Roger Eric Hard, 56, died on New Year's Eve, December 31, 2012, at Kindred Nursing and Rehabilitation Center in Hanover, N.H., after a three-year battle with cancer.
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Born on November 21, 1956, in Dayton, Ohio, Roger was the eldest son of Roger (Ernest) and Kathryn Hard.
Roger graduated as class valedictorian from Northfield High School in Northfield, Vt., In 1974. He attended Rensselaer Polytechnic Institute in Troy, N.Y., and graduated (1978) from RPI, as did his father, with a Bachelor of Science degree in Electrical Engineering. Roger was a member of Kappa Delta Pi, the International Education Honor Society.
Roger was commissioned as a 2nd Lt. (1978) and served active duty in the Air Force in California, Texas and Massachusetts before entering the Air Force Reserve. Roger retired from the Air Force (1995) as a Captain, as did his father a quarter-century earlier. While he was in the Air Force, Roger worked on technically complex systems that led to him training high-level military personnel in the use of the MILSTAR secure military communications satellite system. Following his Air Force career, Roger took employment with several defense firms in the private sector, most in the greater Boston area.
In his late 40s, Roger returned to Vermont to teach math and science to middle school and high school students while working toward a Master's Degree in Education. Roger taught at Killington Mountain School, Mount St. Joseph Academy, Upward Bound Program at Castleton State College, Poultney Junior High School, Fair Haven Union High School, and in the Rutland and Proctor school systems. He also was camp counselor at Camp Daybreak for kids needing special emotional support.
While comfortable and adept in highly technical and academic fields, Roger was also a talented comedic performer. At a young age, Roger immersed himself in the burgeoning stream of modern electronic media and comedy and dreamed of perhaps someday having a career in music, comedy, or film.
Roger's family left California's bustling San Francisco Bay Area in the late 1960s when his father left the private defense industry and took a teaching job at Norwich University in Northfield, Vt.
Despite his far distance from the media centers of the nation, Roger pursued his dream of performing in media. As a pre-teen, Roger was a huge fan of "Rowan and Martin's Laugh-In," an irreverent, sketch comedy show on prime-time TV that debuted in 1968 and featured many guest comedians. In high school, Roger became a fan of MAD Magazine. He and pal Tim Sickles (another recent transplant to Vermont) for years created their own hand-drawn, satire-rich periodical, "Sick-Hard News," for the enjoyment of friends and family, using a cartoon style to poke fun at their own travails and exploits in rural Vermont.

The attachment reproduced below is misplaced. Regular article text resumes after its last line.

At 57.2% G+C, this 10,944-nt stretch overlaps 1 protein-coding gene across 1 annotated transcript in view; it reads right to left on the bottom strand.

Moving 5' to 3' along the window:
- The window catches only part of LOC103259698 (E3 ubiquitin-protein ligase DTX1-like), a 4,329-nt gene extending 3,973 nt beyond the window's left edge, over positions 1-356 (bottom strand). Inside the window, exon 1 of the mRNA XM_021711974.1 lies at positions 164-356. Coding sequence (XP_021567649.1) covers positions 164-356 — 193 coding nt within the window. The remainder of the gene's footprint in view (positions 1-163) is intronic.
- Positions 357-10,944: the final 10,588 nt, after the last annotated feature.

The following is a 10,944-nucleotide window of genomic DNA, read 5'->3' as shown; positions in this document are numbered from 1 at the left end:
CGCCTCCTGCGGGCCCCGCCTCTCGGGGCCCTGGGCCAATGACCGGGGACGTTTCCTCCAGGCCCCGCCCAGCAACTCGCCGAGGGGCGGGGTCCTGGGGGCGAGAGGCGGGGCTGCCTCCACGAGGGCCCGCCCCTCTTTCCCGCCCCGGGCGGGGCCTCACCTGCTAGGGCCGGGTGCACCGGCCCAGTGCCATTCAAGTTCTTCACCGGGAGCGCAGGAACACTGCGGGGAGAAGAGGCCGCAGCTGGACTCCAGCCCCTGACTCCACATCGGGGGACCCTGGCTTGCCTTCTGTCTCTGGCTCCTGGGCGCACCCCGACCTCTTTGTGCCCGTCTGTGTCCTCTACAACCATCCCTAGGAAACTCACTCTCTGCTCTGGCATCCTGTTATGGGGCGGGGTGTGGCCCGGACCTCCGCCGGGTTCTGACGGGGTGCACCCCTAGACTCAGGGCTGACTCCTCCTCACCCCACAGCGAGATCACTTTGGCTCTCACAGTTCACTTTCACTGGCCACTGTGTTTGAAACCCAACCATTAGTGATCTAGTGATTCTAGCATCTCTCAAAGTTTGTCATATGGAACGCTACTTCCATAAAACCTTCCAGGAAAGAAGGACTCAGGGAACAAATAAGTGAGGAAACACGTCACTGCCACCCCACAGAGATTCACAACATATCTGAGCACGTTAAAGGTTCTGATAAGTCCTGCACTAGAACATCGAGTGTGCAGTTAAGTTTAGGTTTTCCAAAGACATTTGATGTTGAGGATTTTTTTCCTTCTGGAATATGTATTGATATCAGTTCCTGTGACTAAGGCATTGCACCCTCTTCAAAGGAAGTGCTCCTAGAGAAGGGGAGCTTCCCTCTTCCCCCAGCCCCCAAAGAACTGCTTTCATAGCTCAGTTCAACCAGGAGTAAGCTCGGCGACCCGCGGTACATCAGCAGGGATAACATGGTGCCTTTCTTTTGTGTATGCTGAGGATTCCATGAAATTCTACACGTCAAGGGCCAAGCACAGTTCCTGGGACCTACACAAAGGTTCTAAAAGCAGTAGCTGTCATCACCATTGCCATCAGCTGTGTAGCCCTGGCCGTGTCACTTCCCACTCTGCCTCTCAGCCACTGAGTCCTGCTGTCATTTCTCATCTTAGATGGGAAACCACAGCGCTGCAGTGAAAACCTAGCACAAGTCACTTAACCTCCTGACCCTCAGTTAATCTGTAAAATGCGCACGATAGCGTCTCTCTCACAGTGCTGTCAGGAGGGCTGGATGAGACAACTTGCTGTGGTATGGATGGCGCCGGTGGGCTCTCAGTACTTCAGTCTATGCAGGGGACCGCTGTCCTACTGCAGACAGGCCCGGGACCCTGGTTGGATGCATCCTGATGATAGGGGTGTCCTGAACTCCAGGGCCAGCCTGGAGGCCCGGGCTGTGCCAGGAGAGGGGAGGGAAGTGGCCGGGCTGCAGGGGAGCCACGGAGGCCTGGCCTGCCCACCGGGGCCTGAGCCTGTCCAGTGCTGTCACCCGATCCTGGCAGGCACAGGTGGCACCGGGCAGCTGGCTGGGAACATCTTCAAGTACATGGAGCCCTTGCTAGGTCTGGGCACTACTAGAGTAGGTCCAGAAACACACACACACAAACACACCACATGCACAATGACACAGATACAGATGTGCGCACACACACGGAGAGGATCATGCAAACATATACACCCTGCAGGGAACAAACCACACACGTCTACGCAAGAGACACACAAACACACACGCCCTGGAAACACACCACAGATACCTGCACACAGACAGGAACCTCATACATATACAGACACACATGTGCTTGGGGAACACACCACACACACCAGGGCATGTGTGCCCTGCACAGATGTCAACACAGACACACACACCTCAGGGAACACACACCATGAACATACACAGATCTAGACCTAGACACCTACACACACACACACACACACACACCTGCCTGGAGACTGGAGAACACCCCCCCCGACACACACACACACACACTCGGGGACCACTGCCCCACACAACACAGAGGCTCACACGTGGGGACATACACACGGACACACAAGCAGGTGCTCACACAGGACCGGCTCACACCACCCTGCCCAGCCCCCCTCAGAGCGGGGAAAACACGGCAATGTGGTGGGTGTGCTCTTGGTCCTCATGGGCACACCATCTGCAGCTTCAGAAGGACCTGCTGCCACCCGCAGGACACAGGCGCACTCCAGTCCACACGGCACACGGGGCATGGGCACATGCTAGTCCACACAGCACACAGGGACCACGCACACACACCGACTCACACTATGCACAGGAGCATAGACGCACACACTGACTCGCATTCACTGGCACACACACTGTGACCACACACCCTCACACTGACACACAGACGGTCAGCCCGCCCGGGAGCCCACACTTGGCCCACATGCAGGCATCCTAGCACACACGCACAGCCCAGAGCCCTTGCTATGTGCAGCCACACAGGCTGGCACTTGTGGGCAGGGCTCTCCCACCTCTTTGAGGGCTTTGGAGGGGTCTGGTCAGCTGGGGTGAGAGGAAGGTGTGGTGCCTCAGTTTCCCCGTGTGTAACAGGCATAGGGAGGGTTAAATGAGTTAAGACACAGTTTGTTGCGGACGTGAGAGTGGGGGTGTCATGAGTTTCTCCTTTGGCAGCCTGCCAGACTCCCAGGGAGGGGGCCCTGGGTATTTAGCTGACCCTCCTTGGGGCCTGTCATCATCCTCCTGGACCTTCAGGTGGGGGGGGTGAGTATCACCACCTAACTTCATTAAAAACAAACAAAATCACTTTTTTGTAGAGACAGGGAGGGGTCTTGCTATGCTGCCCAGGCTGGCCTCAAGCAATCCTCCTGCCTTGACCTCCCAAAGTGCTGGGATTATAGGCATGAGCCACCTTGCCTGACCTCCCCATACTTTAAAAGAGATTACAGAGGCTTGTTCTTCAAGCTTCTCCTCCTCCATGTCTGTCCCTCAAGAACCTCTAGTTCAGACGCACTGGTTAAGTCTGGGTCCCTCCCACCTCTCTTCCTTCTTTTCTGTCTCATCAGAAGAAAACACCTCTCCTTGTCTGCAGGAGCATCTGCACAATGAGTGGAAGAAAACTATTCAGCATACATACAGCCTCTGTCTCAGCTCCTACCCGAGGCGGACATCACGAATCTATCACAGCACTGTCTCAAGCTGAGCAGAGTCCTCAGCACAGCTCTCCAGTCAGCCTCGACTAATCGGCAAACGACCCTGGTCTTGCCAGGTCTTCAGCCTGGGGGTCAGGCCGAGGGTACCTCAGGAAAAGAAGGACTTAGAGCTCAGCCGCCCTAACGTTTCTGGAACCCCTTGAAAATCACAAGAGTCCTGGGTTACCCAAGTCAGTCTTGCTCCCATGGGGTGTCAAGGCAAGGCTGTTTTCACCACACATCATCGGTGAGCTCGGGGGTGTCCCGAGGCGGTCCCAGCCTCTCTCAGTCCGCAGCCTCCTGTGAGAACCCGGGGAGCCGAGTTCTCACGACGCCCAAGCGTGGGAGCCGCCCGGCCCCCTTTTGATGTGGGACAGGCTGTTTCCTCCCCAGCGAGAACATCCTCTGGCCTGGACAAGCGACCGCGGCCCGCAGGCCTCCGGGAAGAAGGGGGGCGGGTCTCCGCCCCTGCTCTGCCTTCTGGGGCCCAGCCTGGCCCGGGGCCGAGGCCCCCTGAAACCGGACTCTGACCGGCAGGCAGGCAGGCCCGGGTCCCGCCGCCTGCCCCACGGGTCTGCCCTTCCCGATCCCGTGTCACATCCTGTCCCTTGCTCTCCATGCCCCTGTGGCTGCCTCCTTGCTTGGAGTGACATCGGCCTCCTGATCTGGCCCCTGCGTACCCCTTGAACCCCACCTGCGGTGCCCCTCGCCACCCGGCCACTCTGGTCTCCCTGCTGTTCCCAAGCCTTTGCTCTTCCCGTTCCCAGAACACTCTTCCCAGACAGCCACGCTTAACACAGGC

Roger first took to the airwaves as a teen hosting music shifts on Norwich University's fledging radio station, WNUB. Roger kept dipping his feet in radio most of his life. He co-hosted the comedy show, "The Sanforized Hour," and took music shifts at his college radio station, WRPI. After his Air Force career, he took jobs as a radio host at several stations in New England, including WRNX in Amherst, Mass. and 105.1 The Peak in Killington, Vt. Even when it was a sideline to his technical engineering career, Roger took opportunities to perform with comedy groups, and even tried his hand at stand-up comedy. He was a popular comedic actor and one of the founding cast members of ImprovBoston, which has been the center of Boston's improvisational comedy scene since 1982. Roger delighted audiences in Boston with his ability to take on, with ease, many zany personalities in one evening of improvisational skit comedy. He was skilled at impersonating many famous personalities.
Roger took an interest in stage and film, as well. He wrote plays for stage and screen, one of which, "The Other Me," earned honorable mention in a national screenplay competition. He also wrote, produced, and filmed his own original short film, "The Arb," a reflective piece about strangers of different generations meeting in an arboretum and sharing stories of growth and change.
Roger rarely missed sending out cards (often humorous) to friends and relatives on birthdays or anniversaries. He was a year-round gift shopper, and looked forward to Christmas for many months, always taking great care in selecting and presenting his gifts to others.
Roger was a director of the Christian Energy Mission, founded in part by his father, a nonprofit based in Tunbridge that focuses on Christian counseling and earth stewardship through design, development, and teaching in the areas of natural resources, appropriate technology, alternative energy, and energy efficiency.
Roger is survived by his son, Matthew Cronin, 23, of Haverhill, Mass., by his parents, Roger and Kathryn, now of Tunbridge, Vt., and by his brothers Christopher Hard, 53, of Randolph Center, Vt. and Stefan Hard, 47, of Washington, Vt.
Memorial services will be scheduled sometime this spring or summer in Northfield, Vt.
The family wishes memorial contributions to be made to any of the following nonprofit organizations: The Colon Cancer Foundation (www.coloncancerfoundation.org), Bayada Hospice (www.bayada.com), The Christian Energy Mission, 34 Whalen Rd, Randolph Center, Vt. 05061, and ImprovBoston (www.improvboston.com).
Published in Rutland Herald on Feb. 3, 2013